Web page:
Researchers have found that members of advantaged racial groups frequently dehumanize less-advantaged groups. They tend to ascribe a full spectrum of human emotions to members of their own groups, but not others.
Researchers studying dehumanization have found, however, that friendly and cooperative interactions with members of other groups leads people to recognize human characteristics and emotions beyond their own group. According to a 2013 article from Dora Capozza and her colleagues, dehumanization decreases helping intentions and behaviors, promotes aggression, limits forgiveness, and is used to rationalize past misdeeds. In the same article, the researchers detail their studies into Italians and their regard for foreigners as well as Italians from other parts of the country. They found that those who had more contact with members of a different group credited them with more uniquely human traits like reasoning, rationality, and morality. Those who had little contact with others described out-groups with qualities like instinct, drive, and impulsiveness. While humans have these qualities, they also are traits associated with animals.
The authors emphasize that contact works best between members of different groups when it is intimate and friendly rather than superficial or hostile.
Tropp and Barlow also warn about some real obstacles to intergroup contact. Because of our innate tendencies or learned habits, people tend to mentally categorize others and care more about their own group. They also have tendencies to perceive real or imagined competition and threats for opportunities, resources, or status from other groups. America’s history and present contribute to geographical segregation in neighborhoods, schools, cities, and states.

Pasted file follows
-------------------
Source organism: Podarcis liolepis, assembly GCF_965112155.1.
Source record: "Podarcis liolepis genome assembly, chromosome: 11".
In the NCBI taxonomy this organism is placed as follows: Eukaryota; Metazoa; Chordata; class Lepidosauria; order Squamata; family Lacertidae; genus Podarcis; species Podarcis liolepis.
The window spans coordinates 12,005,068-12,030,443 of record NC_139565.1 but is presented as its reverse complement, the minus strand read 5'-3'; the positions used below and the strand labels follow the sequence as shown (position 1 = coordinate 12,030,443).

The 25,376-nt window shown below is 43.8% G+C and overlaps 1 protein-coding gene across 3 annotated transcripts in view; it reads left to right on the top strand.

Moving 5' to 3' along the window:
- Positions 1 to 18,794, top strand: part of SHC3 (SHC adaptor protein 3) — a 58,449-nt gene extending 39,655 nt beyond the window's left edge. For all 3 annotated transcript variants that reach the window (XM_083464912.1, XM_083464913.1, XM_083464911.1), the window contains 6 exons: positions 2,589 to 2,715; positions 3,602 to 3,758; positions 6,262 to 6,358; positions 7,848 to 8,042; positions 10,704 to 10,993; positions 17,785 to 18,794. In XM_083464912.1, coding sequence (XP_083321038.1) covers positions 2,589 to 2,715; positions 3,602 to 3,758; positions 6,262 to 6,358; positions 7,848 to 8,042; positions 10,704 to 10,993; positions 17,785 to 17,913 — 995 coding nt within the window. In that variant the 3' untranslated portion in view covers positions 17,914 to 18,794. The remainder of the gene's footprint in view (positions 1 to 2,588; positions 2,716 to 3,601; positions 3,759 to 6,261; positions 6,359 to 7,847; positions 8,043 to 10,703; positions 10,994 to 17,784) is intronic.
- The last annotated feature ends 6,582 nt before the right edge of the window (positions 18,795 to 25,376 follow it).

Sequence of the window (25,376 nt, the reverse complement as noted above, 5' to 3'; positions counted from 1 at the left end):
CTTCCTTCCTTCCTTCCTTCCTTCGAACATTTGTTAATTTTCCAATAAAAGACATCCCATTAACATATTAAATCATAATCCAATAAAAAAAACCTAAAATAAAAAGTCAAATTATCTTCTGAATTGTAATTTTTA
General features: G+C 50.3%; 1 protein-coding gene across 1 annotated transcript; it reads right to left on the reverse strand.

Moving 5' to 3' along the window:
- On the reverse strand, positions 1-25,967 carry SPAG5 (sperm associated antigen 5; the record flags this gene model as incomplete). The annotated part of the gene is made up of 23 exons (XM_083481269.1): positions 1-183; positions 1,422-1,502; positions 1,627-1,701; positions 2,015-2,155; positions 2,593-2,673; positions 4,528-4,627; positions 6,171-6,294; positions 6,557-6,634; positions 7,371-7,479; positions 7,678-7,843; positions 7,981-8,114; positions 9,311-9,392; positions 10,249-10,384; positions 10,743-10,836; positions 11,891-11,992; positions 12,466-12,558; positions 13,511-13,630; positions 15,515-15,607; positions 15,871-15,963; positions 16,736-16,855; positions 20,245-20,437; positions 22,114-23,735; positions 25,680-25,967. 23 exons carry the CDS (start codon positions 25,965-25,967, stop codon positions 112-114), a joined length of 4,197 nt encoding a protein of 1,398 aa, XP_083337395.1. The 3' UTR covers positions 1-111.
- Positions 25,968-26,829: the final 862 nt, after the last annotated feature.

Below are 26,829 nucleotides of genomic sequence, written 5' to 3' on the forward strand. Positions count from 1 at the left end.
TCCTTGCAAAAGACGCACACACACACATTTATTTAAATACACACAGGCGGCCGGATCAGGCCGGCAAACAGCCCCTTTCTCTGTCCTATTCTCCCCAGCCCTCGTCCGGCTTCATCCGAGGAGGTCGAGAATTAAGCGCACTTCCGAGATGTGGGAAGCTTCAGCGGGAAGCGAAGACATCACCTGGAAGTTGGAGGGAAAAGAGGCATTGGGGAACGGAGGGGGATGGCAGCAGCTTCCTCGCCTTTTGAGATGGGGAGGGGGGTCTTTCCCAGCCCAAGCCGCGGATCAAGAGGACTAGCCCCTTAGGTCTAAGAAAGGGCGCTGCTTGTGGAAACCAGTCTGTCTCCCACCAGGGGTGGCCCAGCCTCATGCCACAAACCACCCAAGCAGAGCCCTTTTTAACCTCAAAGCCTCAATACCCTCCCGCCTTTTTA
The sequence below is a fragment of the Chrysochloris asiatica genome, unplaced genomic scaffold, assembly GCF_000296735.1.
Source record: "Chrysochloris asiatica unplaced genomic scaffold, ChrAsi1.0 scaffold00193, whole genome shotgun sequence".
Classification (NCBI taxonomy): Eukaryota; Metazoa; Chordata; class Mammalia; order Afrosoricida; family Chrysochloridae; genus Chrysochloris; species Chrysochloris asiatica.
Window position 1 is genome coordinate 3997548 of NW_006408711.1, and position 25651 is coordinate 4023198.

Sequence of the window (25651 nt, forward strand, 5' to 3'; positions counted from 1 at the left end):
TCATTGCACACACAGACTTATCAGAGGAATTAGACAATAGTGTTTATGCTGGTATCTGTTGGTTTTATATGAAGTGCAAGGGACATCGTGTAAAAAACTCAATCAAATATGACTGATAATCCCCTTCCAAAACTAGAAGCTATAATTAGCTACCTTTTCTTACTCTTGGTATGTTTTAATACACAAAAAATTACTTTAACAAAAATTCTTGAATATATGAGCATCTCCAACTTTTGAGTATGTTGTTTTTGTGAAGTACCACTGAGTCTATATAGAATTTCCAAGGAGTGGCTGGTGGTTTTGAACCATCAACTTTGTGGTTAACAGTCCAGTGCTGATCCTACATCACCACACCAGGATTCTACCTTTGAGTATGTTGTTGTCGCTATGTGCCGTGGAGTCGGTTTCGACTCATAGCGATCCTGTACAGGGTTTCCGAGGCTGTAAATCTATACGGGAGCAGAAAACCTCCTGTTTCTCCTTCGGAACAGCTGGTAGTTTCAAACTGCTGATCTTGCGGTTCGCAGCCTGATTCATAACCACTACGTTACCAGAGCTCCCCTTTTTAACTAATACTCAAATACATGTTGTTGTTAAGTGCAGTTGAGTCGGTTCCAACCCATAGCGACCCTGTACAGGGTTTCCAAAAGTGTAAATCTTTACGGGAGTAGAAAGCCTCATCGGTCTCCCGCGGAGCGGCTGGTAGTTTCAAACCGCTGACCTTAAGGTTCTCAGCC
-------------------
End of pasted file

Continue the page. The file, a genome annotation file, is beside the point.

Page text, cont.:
While this phenomenon tackles the problem of inequality at an individual level, Tropp and Barlow offer policy and community-level advice for putting it into action. They encourage communities to take steps to curtail neighborhood segregation and promote spaces, events, and others points of connection between racial groups. They point out that institutional authorities, group leaders, and media figures have opportunities to model norms supportive of group contact.
Jefferson, H, & Lewis Jr., N. (23 April 2018). “Perspective: Starbucks won’t have any idea whether its diversity training works” The Washington Post. https://www.washingtonpost.com/news/posteverything/wp/2018/04/23/starbucks-wont-have-any-idea-whether-its-diversity-training-works/
Mallett, R. K., Huntsinger, J. R., Sinclair, S., & Swim, J. K. (2008). Seeing through their eyes: When majority group members take collective action on behalf of an outgroup. Group Processes & Intergroup Relations,11(4), 451-470. doi:10.1177/1368430208095400
Tropp, L. R., & Barlow, F. K. (2018). Making advantaged racial groups care about inequality: Intergroup contact as a route to psychological investment. Current Directions in Psychological Science. doi:10.1177/0963721417743282
Wright, S.C., Brody, S.M., & Aron, A. (2005). Intergroup contact: Still our best hope for improving intergroup relations. In Crandall, C.S. and Schaller, M. (Eds.) Social Psychology of Prejudice: Historical and Contemporary Issues. Lawrence, KS: Lewinian Press.
APS regularly opens certain online articles for discussion on our website. Effective February 2021, you must be a logged-in APS member to post comments. By posting a comment, you agree to our Community Guidelines and the display of your profile information, including your name and affiliation. Any opinions, findings, conclusions, or recommendations present in article comments are those of the writers and do not necessarily reflect the views of APS or the article’s author. For more information, please see our Community Guidelines.
Please login with your APS account to comment.